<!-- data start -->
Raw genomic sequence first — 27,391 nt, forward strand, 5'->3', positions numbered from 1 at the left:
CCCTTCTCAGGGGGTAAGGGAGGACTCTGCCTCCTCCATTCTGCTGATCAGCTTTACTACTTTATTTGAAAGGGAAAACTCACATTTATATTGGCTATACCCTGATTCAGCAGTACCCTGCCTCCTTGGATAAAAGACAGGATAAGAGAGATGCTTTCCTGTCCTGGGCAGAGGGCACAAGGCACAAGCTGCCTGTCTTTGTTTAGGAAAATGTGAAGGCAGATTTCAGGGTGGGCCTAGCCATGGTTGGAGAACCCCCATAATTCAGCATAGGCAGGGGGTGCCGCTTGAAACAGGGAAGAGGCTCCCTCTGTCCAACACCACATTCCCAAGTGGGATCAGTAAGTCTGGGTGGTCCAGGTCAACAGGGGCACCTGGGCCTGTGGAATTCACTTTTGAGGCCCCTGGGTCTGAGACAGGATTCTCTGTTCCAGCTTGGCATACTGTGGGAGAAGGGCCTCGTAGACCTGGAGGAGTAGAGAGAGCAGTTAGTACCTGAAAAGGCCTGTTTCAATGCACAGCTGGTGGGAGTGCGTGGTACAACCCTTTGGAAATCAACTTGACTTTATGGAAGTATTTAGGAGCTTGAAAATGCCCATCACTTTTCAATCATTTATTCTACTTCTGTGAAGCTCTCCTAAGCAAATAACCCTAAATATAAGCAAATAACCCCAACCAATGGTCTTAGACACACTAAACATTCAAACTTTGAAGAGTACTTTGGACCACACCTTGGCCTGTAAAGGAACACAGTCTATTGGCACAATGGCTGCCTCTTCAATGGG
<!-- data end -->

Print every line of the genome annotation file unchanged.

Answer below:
Raw genomic sequence first — 27,391 nt, forward strand, 5'->3', positions numbered from 1 at the left:
CCCTTCTCAGGGGGTAAGGGAGGACTCTGCCTCCTCCATTCTGCTGATCAGCTTTACTACTTTATTTGAAAGGGAAAACTCACATTTATATTGGCTATACCCTGATTCAGCAGTACCCTGCCTCCTTGGATAAAAGACAGGATAAGAGAGATGCTTTCCTGTCCTGGGCAGAGGGCACAAGGCACAAGCTGCCTGTCTTTGTTTAGGAAAATGTGAAGGCAGATTTCAGGGTGGGCCTAGCCATGGTTGGAGAACCCCCATAATTCAGCATAGGCAGGGGGTGCCGCTTGAAACAGGGAAGAGGCTCCCTCTGTCCAACACCACATTCCCAAGTGGGATCAGTAAGTCTGGGTGGTCCAGGTCAACAGGGGCACCTGGGCCTGTGGAATTCACTTTTGAGGCCCCTGGGTCTGAGACAGGATTCTCTGTTCCAGCTTGGCATACTGTGGGAGAAGGGCCTCGTAGACCTGGAGGAGTAGAGAGAGCAGTTAGTACCTGAAAAGGCCTGTTTCAATGCACAGCTGGTGGGAGTGCGTGGTACAACCCTTTGGAAATCAACTTGACTTTATGGAAGTATTTAGGAGCTTGAAAATGCCCATCACTTTTCAATCATTTATTCTACTTCTGTGAAGCTCTCCTAAGCAAATAACCCTAAATATAAGCAAATAACCCCAACCAATGGTCTTAGACACACTAAACATTCAAACTTTGAAGAGTACTTTGGACCACACCTTGGCCTGTAAAGGAACACAGTCTATTGGCACAATGGCTGCCTCTTCAATGGG